The researchers also noticed that this particular sequence was an AT-rich region, where the DNA was composed mostly of the bases adenine (A) and thymine (T), rather than the other bases cytosine (C) or guanine (G). Freudenreich and Zhang found the longer the AT-repeat, the more the replication process was stalled, something they would like to follow up on with further research.

"We think the longer the repeat, the more the abnormal DNA structure forms, and the more fragile your chromosome is, but we haven't completely been able to nail that down," Freudenreich said. "It would be interesting to know, would people with longer repeats be more prone to deleting that tumor suppressor gene and getting cancer as a result" We have made this correlation and we'd like to know if it has a medical consequence."

Source: Tufts University

Explore further: Bacteria use DNA replication to time key decision

Related Stories

Bacteria use DNA replication to time key decision

July 9, 2015

In spore-forming bacteria, chromosomal locations of genes can couple the DNA replication cycle to critical, once-in-a-lifetime decisions about whether to reproduce or form spores. The new finding by Rice University bioengineers ...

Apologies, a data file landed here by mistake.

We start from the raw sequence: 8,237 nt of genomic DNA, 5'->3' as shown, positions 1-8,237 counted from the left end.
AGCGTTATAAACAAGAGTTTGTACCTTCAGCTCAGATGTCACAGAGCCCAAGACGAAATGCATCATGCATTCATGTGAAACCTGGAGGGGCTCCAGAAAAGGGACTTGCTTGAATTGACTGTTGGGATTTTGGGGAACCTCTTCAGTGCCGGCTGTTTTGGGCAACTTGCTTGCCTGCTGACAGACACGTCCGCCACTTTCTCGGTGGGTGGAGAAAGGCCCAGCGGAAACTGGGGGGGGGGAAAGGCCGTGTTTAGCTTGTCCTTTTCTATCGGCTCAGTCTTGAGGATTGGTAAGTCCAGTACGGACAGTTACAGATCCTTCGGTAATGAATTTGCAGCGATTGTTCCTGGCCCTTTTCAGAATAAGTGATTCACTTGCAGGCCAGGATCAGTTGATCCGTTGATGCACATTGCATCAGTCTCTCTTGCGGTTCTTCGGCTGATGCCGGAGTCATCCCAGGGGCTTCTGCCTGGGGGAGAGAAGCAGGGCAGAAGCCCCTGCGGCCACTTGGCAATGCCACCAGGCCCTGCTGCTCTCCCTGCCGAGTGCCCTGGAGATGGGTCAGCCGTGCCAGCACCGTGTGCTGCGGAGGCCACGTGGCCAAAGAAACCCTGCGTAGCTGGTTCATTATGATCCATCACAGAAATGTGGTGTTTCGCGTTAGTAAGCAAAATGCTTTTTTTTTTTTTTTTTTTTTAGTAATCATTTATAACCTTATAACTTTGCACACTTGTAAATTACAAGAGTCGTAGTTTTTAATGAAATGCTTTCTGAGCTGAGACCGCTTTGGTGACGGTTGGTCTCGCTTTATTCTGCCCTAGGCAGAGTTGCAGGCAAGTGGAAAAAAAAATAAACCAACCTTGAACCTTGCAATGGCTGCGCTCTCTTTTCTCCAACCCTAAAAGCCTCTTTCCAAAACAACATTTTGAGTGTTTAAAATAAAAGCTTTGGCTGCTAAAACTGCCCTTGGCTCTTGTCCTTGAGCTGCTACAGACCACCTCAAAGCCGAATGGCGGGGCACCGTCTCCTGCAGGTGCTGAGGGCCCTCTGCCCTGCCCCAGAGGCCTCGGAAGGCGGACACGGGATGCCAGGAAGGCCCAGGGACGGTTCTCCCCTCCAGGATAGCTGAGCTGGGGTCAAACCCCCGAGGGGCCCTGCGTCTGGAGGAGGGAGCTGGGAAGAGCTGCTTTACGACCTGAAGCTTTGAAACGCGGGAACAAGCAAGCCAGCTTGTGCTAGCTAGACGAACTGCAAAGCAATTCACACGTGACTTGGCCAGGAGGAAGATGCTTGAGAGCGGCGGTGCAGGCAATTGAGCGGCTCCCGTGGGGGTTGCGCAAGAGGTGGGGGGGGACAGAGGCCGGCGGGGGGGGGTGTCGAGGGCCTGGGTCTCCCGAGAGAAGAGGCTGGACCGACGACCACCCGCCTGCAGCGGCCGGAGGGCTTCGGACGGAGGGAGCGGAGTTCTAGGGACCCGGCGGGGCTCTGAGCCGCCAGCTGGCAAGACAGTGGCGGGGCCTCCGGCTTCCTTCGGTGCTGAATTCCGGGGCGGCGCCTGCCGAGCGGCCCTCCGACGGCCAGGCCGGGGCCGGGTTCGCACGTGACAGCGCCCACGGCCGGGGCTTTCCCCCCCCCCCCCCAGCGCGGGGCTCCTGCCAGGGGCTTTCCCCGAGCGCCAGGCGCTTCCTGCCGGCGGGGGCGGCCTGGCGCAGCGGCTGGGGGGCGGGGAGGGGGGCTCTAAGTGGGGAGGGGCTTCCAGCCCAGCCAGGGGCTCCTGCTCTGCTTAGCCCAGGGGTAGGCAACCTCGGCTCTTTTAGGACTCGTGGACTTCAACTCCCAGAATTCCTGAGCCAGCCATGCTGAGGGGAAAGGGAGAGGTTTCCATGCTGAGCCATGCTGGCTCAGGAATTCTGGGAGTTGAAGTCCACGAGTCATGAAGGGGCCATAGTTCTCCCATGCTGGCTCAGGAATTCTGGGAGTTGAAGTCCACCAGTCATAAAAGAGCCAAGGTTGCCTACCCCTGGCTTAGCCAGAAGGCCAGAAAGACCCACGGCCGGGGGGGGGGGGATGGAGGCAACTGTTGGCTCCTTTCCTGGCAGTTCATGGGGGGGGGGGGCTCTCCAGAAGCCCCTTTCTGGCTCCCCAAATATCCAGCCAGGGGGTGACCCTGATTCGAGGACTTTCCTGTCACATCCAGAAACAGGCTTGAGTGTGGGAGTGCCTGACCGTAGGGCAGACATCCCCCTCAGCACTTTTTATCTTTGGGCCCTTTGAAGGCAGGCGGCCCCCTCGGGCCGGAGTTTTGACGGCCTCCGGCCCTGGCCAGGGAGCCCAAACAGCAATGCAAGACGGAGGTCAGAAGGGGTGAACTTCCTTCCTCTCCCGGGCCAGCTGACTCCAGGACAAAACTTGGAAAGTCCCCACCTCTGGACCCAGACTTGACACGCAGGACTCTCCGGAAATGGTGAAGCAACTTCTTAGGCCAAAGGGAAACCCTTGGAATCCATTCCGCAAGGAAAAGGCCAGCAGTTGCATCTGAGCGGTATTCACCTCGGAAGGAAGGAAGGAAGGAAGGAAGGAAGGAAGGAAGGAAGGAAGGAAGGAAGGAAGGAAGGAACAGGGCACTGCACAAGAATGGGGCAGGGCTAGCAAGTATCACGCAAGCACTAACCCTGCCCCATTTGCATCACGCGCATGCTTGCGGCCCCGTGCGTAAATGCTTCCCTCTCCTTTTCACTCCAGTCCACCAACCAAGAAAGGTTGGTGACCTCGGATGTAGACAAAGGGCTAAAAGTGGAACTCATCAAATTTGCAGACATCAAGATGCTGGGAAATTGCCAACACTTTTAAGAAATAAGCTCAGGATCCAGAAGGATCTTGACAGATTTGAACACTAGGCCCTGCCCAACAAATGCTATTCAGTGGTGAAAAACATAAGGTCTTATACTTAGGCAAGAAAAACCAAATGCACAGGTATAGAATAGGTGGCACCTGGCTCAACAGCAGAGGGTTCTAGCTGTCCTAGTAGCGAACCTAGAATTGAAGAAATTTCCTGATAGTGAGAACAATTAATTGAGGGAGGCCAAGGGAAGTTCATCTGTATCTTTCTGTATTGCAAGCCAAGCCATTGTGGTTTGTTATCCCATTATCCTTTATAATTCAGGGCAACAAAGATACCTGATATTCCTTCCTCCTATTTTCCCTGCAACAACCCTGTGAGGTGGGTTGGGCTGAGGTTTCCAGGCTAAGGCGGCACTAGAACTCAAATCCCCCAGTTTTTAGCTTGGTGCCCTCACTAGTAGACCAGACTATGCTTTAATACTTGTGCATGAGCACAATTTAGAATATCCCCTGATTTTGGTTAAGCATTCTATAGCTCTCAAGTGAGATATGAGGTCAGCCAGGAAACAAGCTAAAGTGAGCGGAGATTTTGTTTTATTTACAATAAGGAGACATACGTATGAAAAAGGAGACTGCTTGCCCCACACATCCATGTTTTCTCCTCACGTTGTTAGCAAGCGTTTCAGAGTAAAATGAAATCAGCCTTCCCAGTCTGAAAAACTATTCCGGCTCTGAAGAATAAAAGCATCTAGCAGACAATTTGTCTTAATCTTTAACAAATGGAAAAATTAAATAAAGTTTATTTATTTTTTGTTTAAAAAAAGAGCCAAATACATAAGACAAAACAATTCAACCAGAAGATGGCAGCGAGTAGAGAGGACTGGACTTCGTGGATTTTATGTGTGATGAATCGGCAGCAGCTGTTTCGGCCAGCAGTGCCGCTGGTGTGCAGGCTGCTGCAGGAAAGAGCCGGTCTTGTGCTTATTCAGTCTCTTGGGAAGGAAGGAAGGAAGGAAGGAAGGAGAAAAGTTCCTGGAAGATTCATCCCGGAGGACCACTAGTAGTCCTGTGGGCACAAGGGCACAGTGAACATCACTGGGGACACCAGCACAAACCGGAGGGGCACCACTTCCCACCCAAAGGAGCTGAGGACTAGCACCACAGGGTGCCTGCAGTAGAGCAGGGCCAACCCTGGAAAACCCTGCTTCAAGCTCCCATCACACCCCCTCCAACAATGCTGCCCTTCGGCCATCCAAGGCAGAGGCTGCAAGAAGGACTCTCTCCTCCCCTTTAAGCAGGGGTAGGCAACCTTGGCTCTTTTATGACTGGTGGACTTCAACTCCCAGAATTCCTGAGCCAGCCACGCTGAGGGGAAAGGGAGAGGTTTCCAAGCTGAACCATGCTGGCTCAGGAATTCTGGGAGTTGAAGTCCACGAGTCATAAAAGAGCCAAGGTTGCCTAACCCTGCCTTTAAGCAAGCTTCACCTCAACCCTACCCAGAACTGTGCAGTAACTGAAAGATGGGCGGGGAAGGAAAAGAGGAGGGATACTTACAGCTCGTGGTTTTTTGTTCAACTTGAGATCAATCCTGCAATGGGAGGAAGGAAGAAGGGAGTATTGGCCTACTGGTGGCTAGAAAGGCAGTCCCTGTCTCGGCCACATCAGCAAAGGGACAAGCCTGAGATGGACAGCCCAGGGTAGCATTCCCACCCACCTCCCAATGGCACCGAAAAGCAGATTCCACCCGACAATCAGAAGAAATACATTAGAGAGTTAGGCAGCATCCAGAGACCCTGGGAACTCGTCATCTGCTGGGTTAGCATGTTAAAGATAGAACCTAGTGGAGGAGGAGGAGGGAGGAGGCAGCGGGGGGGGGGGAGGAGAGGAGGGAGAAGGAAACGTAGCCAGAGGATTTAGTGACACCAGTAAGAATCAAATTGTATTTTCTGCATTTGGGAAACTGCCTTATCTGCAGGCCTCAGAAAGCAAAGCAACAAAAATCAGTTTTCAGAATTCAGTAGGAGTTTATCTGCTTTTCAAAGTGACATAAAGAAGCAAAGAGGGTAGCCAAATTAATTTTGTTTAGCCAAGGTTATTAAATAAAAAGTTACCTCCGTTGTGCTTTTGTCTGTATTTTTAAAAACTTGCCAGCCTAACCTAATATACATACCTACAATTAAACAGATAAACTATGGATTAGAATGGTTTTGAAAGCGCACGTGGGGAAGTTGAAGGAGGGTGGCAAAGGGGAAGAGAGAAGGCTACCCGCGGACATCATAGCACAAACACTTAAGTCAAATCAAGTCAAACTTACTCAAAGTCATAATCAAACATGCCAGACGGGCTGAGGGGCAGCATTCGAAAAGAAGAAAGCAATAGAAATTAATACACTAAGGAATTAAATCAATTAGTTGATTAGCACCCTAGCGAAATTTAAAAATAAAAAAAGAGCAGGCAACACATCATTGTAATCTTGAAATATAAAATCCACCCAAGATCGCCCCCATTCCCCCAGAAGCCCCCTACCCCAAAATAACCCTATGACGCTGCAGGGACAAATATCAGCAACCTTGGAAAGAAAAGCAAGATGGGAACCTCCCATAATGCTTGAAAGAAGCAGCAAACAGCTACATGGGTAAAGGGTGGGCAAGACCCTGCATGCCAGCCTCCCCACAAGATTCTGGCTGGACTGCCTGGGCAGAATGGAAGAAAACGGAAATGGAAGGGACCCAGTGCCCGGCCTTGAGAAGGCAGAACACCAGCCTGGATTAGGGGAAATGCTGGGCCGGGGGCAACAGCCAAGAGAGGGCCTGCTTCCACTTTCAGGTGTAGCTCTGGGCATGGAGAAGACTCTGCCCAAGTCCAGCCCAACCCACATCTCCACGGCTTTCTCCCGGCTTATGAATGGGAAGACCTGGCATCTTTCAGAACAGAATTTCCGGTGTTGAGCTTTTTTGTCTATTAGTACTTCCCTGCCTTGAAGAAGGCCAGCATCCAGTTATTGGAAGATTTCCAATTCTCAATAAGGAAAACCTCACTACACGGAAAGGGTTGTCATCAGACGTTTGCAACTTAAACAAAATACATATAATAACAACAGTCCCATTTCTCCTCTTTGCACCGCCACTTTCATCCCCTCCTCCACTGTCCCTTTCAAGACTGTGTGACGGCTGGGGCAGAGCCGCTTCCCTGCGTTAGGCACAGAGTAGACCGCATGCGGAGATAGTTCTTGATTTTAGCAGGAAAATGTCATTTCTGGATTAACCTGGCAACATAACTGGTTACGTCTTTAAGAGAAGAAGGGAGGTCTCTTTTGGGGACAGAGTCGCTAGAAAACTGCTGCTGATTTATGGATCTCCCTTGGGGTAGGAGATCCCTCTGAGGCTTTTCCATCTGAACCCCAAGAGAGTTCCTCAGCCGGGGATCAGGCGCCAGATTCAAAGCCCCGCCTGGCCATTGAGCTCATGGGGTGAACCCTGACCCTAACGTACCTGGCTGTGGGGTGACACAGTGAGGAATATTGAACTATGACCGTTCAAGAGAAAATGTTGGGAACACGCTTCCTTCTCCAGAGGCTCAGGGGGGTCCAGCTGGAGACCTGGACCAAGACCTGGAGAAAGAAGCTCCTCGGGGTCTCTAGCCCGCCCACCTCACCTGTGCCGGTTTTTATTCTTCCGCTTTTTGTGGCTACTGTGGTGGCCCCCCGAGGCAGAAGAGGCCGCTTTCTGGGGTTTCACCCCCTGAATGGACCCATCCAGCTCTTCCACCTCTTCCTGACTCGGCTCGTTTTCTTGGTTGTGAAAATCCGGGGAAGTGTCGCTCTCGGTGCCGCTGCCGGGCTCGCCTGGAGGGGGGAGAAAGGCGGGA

Forks colliding: How DNA breaks during re-replication

June 4, 2015

Leveraging a novel system designed to examine the double-strand DNA breaks that occur as a consequence of gene amplification during DNA replication, Whitehead Institute scientists are bringing new clarity to the causes of ...

Protein scaffold

May 27, 2015

Right before a cell starts to divide to give birth to a daughter cell, its biochemical machinery unwinds the chromosomes and copies the millions of protein sequences comprising the cell's DNA, which is packaged along the ...

Study shows where damaged DNA goes for repair

May 3, 2015

A Tufts University study sheds new light on the process by which DNA repair occurs within the cell. In research published in the May 15 edition of the journal Genes & Development and available May 4 online in advance of print, ...

Recommended for you

A cataclysmic event of a certain age

July 27, 2015

At the end of the Pleistocene period, approximately 12,800 years ago—give or take a few centuries—a cosmic impact triggered an abrupt cooling episode that earth scientists refer to as the Younger Dryas.

New blow for 'supersymmetry' physics theory

July 27, 2015

In a new blow for the futuristic "supersymmetry" theory of the universe's basic anatomy, experts reported fresh evidence Monday of subatomic activity consistent with the mainstream Standard Model of particle physics.

Dense star clusters shown to be binary black hole factories

July 29, 2015

The coalescence of two black holes—a very violent and exotic event—is one of the most sought-after observations of modern astronomy. But, as these mergers emit no light of any kind, finding such elusive events has been ...

Image: Hubble sees a dying star's final moments

July 31, 2015

A dying star's final moments are captured in this image from the NASA/ESA Hubble Space Telescope. The death throes of this star may only last mere moments on a cosmological timescale, but this star's demise is still quite ...

0 comments

Please sign in to add a comment. Registration is free, and takes less than a minute. Read more

Click here to reset your password.
Sign in to get notified via email when new comments are made.